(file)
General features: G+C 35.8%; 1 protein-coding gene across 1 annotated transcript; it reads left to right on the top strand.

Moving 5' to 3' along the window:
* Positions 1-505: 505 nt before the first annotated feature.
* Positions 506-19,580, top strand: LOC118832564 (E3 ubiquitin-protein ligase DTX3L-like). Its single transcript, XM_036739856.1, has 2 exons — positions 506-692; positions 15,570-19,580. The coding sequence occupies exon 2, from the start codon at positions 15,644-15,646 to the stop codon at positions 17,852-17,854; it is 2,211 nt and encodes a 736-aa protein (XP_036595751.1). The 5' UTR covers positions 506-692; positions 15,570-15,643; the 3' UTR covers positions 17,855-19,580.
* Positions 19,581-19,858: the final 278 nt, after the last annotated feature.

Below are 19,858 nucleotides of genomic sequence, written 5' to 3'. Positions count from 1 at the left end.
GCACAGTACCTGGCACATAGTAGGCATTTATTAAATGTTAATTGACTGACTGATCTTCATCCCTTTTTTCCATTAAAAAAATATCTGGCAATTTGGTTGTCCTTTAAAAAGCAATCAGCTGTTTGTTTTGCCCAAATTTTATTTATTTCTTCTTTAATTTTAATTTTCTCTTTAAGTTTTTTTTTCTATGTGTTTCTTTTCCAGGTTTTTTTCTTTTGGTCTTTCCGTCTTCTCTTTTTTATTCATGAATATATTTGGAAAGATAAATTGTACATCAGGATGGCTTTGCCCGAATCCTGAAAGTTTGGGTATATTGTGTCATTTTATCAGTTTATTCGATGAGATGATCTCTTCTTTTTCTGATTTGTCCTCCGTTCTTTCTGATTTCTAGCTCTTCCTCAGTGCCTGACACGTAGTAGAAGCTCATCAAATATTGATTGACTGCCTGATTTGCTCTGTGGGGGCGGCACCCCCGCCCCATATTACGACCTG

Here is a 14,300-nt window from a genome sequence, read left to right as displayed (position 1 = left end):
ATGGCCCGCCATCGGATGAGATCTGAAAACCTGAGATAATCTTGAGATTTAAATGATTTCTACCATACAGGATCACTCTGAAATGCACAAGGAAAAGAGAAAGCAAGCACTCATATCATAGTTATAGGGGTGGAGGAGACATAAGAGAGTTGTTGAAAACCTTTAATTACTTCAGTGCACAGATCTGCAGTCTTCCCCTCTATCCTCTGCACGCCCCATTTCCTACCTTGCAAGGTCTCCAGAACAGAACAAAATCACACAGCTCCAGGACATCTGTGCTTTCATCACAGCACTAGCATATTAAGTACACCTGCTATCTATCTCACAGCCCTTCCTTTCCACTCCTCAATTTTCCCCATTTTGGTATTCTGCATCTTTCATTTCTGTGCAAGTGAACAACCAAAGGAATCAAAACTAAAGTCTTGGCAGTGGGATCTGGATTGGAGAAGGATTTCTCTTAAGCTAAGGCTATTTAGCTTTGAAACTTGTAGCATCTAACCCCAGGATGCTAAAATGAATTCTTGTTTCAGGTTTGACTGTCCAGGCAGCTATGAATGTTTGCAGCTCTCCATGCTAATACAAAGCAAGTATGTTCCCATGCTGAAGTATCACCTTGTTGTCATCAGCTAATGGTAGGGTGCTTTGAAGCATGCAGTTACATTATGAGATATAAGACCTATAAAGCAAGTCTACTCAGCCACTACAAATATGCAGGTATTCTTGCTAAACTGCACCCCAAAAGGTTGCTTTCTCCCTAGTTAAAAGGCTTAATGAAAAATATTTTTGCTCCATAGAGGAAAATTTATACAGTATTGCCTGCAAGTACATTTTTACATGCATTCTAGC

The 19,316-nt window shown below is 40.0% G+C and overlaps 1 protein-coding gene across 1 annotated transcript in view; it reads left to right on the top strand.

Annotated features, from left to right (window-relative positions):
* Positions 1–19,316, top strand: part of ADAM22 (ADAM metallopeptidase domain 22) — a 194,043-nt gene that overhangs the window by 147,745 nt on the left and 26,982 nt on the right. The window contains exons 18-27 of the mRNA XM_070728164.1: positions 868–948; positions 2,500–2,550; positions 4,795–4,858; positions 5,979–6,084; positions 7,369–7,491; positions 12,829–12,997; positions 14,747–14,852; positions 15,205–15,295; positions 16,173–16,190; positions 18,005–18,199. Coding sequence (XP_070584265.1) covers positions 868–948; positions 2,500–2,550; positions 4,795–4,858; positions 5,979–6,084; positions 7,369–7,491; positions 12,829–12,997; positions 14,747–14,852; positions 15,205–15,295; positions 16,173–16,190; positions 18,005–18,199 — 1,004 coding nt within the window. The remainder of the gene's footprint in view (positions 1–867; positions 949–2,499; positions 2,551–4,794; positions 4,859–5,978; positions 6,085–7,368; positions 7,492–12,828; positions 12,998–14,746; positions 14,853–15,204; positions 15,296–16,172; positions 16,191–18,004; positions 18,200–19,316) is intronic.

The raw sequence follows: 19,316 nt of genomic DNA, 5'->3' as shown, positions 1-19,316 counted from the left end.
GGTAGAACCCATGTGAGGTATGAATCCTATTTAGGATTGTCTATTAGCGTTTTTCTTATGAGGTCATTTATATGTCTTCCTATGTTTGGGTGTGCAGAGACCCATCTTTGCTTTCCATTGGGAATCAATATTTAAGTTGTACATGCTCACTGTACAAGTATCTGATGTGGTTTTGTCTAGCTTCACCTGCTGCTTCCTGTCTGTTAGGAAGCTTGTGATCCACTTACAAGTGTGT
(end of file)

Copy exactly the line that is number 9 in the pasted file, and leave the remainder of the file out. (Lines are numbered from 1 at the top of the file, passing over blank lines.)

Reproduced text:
ATGGCCCGCCATCGGATGAGATCTGAAAACCTGAGATAATCTTGAGATTTAAATGATTTCTACCATACAGGATCACTCTGAAATGCACAAGGAAAAGAGAAAGCAAGCACTCATATCATAGTTATAGGGGTGGAGGAGACATAAGAGAGTTGTTGAAAACCTTTAATTACTTCAGTGCACAGATCTGCAGTCTTCCCCTCTATCCTCTGCACGCCCCATTTCCTACCTTGCAAGGTCTCCAGAACAGAACAAAATCACACAGCTCCAGGACATCTGTGCTTTCATCACAGCACTAGCATATTAAGTACACCTGCTATCTATCTCACAGCCCTTCCTTTCCACTCCTCAATTTTCCCCATTTTGGTATTCTGCATCTTTCATTTCTGTGCAAGTGAACAACCAAAGGAATCAAAACTAAAGTCTTGGCAGTGGGATCTGGATTGGAGAAGGATTTCTCTTAAGCTAAGGCTATTTAGCTTTGAAACTTGTAGCATCTAACCCCAGGATGCTAAAATGAATTCTTGTTTCAGGTTTGACTGTCCAGGCAGCTATGAATGTTTGCAGCTCTCCATGCTAATACAAAGCAAGTATGTTCCCATGCTGAAGTATCACCTTGTTGTCATCAGCTAATGGTAGGGTGCTTTGAAGCATGCAGTTACATTATGAGATATAAGACCTATAAAGCAAGTCTACTCAGCCACTACAAATATGCAGGTATTCTTGCTAAACTGCACCCCAAAAGGTTGCTTTCTCCCTAGTTAAAAGGCTTAATGAAAAATATTTTTGCTCCATAGAGGAAAATTTATACAGTATTGCCTGCAAGTACATTTTTACATGCATTCTAGC